Matt Ridley: Climate Change’s Rational Optimist

We find CO2 effects increase global crop water productivity by the 2080s depending on crop types, with particularly large increases in arid regions. If realized in the fields, the effects of elevated [CO2] could considerably mitigate global yield losses whilst reducing agricultural consumptive water use (4–17%). We identify regional disparities driven by differences in growing conditions across agro-ecosystems that could have implications for increasing food production without compromising water security. (Great news, right? Good luck finding it in the New York Times.) “This is a huge global phenomenon, which is bringing enormous financial benefits to agriculture,” Ridley told me. “That means we have a genuine benefit to carbon dioxide that surely must be taken into account if you are calculating the social cost of carbon. Given that we are not seeing any clear impact on droughts, floods, or storms, it is very hard to argue that there have been net negatives to carbon from climate change so far. In fact, there have clearly been net benefits.” Grain production worldwide hit an all-time high in 2016, with global cereal production 5.5 million tons higher than the peak year of 2014, according to the United Nations. It seems like Ridley’s timing couldn’t be better for him and worse for the carbon-is-poison crowd. Last week, the scientific establishment had a bench-clearing brawl over a new climate study that suggests we have a much bigger “carbon budget” to burn before we reach the danger zone in global temperatures. Several climatologists authored a paper published in Nature Geosciences indicating that, despite the desperate warnings from the climate tribe that it’s too late to save the planet, we can continue to emit carbon at current levels for the next few decades and still remain within the Paris Climate Accord range of a 1.5°C increase in global temperatures from the late 1880s to 2100. The reason? Climate models projected that rising CO2 levels would result in warming about 0.3°C higher than it actually is. In other words, CO2 did not have the heat-inducing effect that climate scientists warned it would. Richard Millar, one of the paper’s co-authors, said at the website Carbon Brief that the models’ projections “don’t match exactly with how much warming we’ve seen — they display slightly more warming for slightly less cumulative CO2 than we’ve seen in the real world.” Ridley told me he welcomes the climb-down:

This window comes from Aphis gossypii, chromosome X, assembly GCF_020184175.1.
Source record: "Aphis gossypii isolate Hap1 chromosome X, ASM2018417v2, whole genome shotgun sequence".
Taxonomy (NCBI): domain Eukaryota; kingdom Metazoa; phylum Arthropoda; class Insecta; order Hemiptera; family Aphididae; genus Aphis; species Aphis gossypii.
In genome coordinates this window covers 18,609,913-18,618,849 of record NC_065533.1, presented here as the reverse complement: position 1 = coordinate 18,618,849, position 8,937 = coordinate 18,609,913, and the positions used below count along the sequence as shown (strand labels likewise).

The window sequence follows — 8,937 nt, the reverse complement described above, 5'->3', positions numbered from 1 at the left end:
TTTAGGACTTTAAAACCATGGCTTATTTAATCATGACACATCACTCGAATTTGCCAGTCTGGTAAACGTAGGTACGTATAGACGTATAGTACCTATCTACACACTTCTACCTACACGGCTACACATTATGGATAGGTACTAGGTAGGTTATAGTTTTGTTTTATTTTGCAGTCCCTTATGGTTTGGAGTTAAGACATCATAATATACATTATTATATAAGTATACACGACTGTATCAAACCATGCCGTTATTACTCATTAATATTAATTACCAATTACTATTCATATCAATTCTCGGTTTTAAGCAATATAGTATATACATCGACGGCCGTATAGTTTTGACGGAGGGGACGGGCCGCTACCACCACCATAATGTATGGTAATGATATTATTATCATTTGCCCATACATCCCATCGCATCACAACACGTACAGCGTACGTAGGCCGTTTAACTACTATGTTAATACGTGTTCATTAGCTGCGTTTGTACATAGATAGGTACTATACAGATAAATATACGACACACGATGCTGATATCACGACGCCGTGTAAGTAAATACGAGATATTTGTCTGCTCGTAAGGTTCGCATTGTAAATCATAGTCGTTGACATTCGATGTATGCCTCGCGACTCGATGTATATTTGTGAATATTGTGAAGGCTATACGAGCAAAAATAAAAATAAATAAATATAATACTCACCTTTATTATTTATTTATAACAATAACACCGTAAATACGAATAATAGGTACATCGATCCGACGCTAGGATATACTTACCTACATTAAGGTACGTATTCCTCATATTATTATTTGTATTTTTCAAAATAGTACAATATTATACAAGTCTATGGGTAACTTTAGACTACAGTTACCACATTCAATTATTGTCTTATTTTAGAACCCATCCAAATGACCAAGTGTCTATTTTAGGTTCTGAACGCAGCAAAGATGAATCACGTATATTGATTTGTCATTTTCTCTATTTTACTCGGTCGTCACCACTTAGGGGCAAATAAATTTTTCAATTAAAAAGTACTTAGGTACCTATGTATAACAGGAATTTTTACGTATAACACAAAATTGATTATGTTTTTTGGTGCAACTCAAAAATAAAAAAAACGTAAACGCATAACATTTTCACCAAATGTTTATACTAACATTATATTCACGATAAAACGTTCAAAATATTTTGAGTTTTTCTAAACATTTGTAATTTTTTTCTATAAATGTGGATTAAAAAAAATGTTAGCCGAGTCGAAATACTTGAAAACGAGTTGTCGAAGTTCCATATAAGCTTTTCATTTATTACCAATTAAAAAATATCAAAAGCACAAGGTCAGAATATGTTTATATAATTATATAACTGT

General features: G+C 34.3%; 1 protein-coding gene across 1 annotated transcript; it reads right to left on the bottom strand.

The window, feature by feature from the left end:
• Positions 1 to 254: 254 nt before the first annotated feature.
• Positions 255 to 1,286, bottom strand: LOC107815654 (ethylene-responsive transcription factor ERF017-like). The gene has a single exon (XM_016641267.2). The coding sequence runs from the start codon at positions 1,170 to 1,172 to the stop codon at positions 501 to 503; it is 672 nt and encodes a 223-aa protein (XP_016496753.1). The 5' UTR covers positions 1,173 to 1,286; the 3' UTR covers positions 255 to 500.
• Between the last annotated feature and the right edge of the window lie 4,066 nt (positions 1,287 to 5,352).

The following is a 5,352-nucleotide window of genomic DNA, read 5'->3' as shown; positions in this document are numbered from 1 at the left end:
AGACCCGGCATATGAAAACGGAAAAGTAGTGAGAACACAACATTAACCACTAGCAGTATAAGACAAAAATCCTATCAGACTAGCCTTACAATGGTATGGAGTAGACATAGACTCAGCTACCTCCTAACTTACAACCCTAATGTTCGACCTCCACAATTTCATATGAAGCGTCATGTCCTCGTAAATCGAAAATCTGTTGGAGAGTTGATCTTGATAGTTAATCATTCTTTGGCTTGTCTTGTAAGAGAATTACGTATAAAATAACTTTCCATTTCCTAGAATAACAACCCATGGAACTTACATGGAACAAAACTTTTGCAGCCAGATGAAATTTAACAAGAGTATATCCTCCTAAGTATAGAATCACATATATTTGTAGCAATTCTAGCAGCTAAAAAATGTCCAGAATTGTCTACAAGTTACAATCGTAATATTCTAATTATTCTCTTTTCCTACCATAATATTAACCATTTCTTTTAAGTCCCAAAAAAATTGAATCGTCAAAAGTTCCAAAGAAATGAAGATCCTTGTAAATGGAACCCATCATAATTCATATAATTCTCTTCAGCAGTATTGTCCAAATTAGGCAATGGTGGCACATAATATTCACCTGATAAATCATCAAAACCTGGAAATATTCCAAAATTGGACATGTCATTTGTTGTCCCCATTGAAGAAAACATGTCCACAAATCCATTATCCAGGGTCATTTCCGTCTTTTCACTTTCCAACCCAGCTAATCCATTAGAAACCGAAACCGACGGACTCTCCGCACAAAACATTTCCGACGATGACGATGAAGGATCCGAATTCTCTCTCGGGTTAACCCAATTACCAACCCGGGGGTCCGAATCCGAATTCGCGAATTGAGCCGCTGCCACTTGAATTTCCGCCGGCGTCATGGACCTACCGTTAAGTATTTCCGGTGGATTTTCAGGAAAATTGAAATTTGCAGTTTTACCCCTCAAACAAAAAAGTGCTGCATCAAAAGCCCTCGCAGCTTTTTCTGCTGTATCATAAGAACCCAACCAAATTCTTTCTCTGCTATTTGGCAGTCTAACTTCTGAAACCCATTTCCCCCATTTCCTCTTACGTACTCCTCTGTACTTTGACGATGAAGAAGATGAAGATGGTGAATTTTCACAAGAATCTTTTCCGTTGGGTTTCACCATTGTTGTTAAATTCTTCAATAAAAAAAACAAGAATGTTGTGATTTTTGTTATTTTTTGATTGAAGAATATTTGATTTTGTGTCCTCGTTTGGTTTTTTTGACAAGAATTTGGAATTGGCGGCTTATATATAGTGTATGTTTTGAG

This is a long overdue public concession by mainstream climate scientists — though the IPCC [Intergovernmental Panel on Climate Change] has also admitted it in somewhat obscure language two years ago — that the models they rely upon have been running too hot, predicting too much warming. They now admit that the 2°C threshold, which is when climate change is expected to do net harm, will not be reached at this rate for 80 years, roughly the end of the century. I would be amazed if the much richer people of the later 21st century have not cracked fusion or some other efficient source of low-carbon energy by then.
Climate scientists, environmentalists, and politicians here and abroad could use a healthy dose of that kind of rational optimism. Instead, they will no doubt continue their scare tactics, push their unattainable and punitive zero-emissions goal, and bully any “denier” who doesn’t capitulate to their political agenda. Too bad we don’t have more Matt Ridleys on this side of the Atlantic. This article appeared on the National Review website at http://www.nationalreview.com/article/451889/matt-ridley-climate-change-rational-optimist]]>

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